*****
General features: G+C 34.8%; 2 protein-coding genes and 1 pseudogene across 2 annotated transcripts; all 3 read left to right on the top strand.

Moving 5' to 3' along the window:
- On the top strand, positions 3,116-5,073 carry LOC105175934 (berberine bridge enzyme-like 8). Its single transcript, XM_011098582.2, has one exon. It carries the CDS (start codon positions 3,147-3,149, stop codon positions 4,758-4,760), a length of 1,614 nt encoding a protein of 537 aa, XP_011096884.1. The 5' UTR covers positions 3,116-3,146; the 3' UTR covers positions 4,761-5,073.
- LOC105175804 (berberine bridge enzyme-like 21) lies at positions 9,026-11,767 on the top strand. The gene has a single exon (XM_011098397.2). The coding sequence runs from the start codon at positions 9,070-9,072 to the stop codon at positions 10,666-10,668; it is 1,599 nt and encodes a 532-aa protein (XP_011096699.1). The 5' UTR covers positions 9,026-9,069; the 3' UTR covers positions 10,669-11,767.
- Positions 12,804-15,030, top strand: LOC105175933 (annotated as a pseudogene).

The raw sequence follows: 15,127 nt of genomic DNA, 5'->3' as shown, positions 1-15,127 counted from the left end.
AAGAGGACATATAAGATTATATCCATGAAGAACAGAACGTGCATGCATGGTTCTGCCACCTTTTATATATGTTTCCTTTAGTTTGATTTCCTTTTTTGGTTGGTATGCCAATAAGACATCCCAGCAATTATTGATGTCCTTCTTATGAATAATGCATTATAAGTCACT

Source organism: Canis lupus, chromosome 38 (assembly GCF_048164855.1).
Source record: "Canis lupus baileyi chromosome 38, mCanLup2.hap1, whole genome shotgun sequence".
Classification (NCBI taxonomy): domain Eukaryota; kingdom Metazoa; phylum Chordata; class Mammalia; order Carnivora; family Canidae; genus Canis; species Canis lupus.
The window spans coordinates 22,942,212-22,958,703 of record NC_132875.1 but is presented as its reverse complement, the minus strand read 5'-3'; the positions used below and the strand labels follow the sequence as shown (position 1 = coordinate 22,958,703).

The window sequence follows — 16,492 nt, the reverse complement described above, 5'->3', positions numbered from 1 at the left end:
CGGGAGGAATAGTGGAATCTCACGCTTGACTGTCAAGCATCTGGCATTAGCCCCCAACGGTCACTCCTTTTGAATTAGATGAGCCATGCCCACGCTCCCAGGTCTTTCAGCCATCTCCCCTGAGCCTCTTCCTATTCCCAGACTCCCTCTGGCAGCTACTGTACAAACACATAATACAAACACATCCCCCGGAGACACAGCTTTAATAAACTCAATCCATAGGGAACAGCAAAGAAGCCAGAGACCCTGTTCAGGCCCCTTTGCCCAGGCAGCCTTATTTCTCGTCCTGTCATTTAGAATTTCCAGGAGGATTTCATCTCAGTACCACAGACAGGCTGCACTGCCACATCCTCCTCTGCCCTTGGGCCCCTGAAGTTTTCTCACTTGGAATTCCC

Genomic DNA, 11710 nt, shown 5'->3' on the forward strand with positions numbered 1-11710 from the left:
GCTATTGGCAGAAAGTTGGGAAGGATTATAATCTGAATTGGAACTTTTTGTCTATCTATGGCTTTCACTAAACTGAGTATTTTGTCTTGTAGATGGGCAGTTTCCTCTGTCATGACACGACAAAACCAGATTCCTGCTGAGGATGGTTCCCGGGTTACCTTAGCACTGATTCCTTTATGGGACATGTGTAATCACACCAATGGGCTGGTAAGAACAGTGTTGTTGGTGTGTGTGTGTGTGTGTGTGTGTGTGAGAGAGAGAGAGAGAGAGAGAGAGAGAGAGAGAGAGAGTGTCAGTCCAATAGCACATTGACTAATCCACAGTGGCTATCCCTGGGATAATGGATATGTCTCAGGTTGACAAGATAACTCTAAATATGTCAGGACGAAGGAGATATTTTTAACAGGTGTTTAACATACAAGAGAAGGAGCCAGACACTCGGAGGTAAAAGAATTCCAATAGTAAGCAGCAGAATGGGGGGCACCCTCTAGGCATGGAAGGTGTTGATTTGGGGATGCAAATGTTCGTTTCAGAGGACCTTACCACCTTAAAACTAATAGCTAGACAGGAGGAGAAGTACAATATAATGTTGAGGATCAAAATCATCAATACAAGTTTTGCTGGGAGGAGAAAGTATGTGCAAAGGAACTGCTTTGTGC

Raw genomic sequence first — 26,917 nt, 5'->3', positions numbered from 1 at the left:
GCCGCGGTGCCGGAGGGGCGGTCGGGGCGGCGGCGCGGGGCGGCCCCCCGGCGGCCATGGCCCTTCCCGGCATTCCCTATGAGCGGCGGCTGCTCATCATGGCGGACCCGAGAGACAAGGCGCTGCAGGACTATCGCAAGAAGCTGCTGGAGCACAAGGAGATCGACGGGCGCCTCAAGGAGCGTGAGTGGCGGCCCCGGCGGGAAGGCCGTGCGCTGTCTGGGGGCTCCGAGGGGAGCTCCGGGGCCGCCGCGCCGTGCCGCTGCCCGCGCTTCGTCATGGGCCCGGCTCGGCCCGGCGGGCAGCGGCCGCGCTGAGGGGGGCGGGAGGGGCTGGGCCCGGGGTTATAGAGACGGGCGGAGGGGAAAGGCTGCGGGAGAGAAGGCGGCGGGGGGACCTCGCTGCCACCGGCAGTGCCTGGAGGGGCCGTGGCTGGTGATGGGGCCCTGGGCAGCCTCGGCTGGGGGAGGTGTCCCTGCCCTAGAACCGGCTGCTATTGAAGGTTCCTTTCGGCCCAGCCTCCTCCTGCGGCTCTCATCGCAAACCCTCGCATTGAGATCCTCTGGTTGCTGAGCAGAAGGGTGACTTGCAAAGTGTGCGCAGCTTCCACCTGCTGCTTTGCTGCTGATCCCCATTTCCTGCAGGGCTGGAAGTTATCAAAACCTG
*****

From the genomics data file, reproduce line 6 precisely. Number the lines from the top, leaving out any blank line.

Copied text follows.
The raw sequence follows: 15,127 nt of genomic DNA, 5'->3' as shown, positions 1-15,127 counted from the left end.